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Connecting the bank of tomorrow

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Africa has the capability to approach banking in a whole new manner. In fact, today very few Africans have access to traditional banking accounts. The issue that arises is a lack of infrastructure, writes RESHAAD SHA, Chief Strategy Officer at DFA.

Mobile banking is quickly becoming Africa’s bank of the future. With its largely untapped possibility, the platform has the capacity to enable people to make instant payments, transact directly, transfer money internationally, and manage savings in real time. According to Bill Gates in his 2015 Annual Letter, by 2030, two billion people who don’t have a bank account today will be storing money and making payments with their mobile digital devices. In fact, according to the recent Ericsson Mobility Report, Africa is expected to reach 100% mobile penetration by 2021 and is, therefore, one of the largest markets for mobile subscriptions. With the growing rate of mobile penetration in Africa, mobile banking will be the ideal solution to reach the unbanked market within the fourth industrial revolution.

The shift from brick and mortar to always-mobile

The traditional brick and mortar branch model of African banks poses a challenge when attempting to reach large populations in geographically dispersed towns and villages in Africa. Reaching the un-banked through the traditional model presents logistic, infrastructure, and distribution challenges, which raises the cost of banking services that are intended for a price-sensitive market.

Africa has responded to this challenge by leveraging mobile penetration to put the bank in the user’s hand. Add to that the enhanced user benefits of increased convenience, i.e. the ability to bank and transact anytime from anywhere, reduced risk associated with holding physical cash, and an ecosystem of vendors, applications, and e-wallet-related services, and the stage is set for sustained future growth in mobile banking.

With this in mind, banks have started to implement mobile money systematically throughout sub-Saharan Africa. The GSMA (Groupe Speciale Mobile Association) has mentioned that 52% of all mobile money services are in Sub-Saharan Africa, making it the leading region worldwide. Already almost half (19 million) of Kenya’s 44 million population subscribe to M-Pesa mobile money services, and the rest of Africa seems to be on a similar trajectory.

For example, a survey conducted by World Wide Worx found that cellular banking leaped ahead by a significant 9% in a year, up to 37% in 2013. App-based banking also demonstrates the popularity of mobile banking, increasing to 37% in the same time period. Clearly, users like the idea of effectively having their banking services in their pocket, and this trend will only grow.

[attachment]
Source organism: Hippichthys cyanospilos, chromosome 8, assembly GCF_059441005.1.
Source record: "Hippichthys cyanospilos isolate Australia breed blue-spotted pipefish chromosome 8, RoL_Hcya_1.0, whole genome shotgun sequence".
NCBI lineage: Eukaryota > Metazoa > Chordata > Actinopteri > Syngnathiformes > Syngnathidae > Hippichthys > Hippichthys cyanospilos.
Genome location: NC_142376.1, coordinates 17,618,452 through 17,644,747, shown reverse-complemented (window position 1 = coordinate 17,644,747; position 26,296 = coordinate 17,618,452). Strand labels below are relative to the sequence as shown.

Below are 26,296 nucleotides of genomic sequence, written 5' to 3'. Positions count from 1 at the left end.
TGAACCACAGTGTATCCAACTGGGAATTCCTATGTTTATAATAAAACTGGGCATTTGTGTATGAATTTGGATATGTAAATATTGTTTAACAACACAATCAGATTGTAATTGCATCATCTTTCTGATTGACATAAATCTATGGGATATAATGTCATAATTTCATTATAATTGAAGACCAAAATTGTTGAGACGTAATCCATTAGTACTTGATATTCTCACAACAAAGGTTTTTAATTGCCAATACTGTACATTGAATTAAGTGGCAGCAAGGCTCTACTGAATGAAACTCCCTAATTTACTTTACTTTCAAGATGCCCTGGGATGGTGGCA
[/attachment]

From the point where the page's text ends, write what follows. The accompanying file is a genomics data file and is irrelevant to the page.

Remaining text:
Potential pitfalls

Despite positive projections for the uptake of mobile banking, there are a number of barriers that may delay the development of the bank of the future. These include the digital divide, a lack of complex regulatory frameworks that will protect consumers from cybercrime, and a lack of broadband infrastructure. Pervasive high-speed connectivity needs to be the backbone of the bank of the future.

Enabling the bank of the future

Moving towards a vision for the bank of the future is more than just an ideal for someday—it is now quickly becoming a necessity. Banks are no longer facing competition from similar financial institutions with the same legacy systems to contend with. Current business models can be disrupted in an instant by other companies that may not even be in banking itself but that have leveraged digital technology to serve a traditional bank’s customers in new ways.

One example of this is Apple, Samsung, and Google, who have developed their own e-wallet technologies. Another is Bitcoin, which operates on the block chain platform, eliminating the need for banking intermediaries and enabling direct, peer-to-peer transactions that don’t incur traditional banking transaction fees. Telecommunications companies similarly have a keen eye on new ways to extend their reach and garner new revenue with mobile-payment and money-transfer offerings. Banks’ business models are already being disrupted in much the same way as technology has disrupted the those of other sectors, e.g.  Uber’s disruption of the taxi industry. If a lesson is to be learnt from all of this, it is to anticipate competition from non-traditional sources.

Banks, therefore, have a choice to make: become content with serving as transaction engines for new innovators that are able to offer more compelling services efficiently, and conveniently, or become disruptors in their own right by innovating their service offerings and leveraging the mobile platform.